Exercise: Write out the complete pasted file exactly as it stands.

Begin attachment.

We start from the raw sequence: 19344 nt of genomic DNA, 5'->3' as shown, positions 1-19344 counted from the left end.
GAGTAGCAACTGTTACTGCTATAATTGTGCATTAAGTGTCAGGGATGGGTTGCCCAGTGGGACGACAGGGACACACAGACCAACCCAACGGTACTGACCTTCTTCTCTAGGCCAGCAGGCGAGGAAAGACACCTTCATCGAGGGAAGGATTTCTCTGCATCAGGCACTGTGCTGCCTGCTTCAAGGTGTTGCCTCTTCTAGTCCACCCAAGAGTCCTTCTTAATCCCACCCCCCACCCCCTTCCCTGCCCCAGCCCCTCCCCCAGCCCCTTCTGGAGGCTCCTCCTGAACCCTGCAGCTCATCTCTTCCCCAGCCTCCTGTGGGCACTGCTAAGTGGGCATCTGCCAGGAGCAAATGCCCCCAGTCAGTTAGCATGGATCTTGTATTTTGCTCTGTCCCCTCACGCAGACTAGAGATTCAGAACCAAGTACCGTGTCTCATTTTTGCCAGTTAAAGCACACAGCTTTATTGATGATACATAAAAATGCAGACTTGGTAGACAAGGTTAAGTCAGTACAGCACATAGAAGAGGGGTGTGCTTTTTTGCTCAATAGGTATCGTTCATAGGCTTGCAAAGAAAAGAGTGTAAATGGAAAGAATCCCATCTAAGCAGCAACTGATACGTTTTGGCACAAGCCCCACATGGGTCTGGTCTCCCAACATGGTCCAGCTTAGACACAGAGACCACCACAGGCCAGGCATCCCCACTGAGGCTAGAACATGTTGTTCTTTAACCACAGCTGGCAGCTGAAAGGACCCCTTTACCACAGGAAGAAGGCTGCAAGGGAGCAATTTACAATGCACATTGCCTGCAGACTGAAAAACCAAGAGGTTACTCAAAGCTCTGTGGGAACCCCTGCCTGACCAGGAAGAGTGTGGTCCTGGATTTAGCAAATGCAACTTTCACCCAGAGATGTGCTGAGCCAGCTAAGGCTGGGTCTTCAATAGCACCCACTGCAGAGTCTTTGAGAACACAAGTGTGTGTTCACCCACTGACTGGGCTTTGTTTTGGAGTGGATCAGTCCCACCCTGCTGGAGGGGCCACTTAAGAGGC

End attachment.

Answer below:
We start from the raw sequence: 19344 nt of genomic DNA, 5'->3' as shown, positions 1-19344 counted from the left end.
GAGTAGCAACTGTTACTGCTATAATTGTGCATTAAGTGTCAGGGATGGGTTGCCCAGTGGGACGACAGGGACACACAGACCAACCCAACGGTACTGACCTTCTTCTCTAGGCCAGCAGGCGAGGAAAGACACCTTCATCGAGGGAAGGATTTCTCTGCATCAGGCACTGTGCTGCCTGCTTCAAGGTGTTGCCTCTTCTAGTCCACCCAAGAGTCCTTCTTAATCCCACCCCCCACCCCCTTCCCTGCCCCAGCCCCTCCCCCAGCCCCTTCTGGAGGCTCCTCCTGAACCCTGCAGCTCATCTCTTCCCCAGCCTCCTGTGGGCACTGCTAAGTGGGCATCTGCCAGGAGCAAATGCCCCCAGTCAGTTAGCATGGATCTTGTATTTTGCTCTGTCCCCTCACGCAGACTAGAGATTCAGAACCAAGTACCGTGTCTCATTTTTGCCAGTTAAAGCACACAGCTTTATTGATGATACATAAAAATGCAGACTTGGTAGACAAGGTTAAGTCAGTACAGCACATAGAAGAGGGGTGTGCTTTTTTGCTCAATAGGTATCGTTCATAGGCTTGCAAAGAAAAGAGTGTAAATGGAAAGAATCCCATCTAAGCAGCAACTGATACGTTTTGGCACAAGCCCCACATGGGTCTGGTCTCCCAACATGGTCCAGCTTAGACACAGAGACCACCACAGGCCAGGCATCCCCACTGAGGCTAGAACATGTTGTTCTTTAACCACAGCTGGCAGCTGAAAGGACCCCTTTACCACAGGAAGAAGGCTGCAAGGGAGCAATTTACAATGCACATTGCCTGCAGACTGAAAAACCAAGAGGTTACTCAAAGCTCTGTGGGAACCCCTGCCTGACCAGGAAGAGTGTGGTCCTGGATTTAGCAAATGCAACTTTCACCCAGAGATGTGCTGAGCCAGCTAAGGCTGGGTCTTCAATAGCACCCACTGCAGAGTCTTTGAGAACACAAGTGTGTGTTCACCCACTGACTGGGCTTTGTTTTGGAGTGGATCAGTCCCACCCTGCTGGAGGGGCCACTTAAGAGGC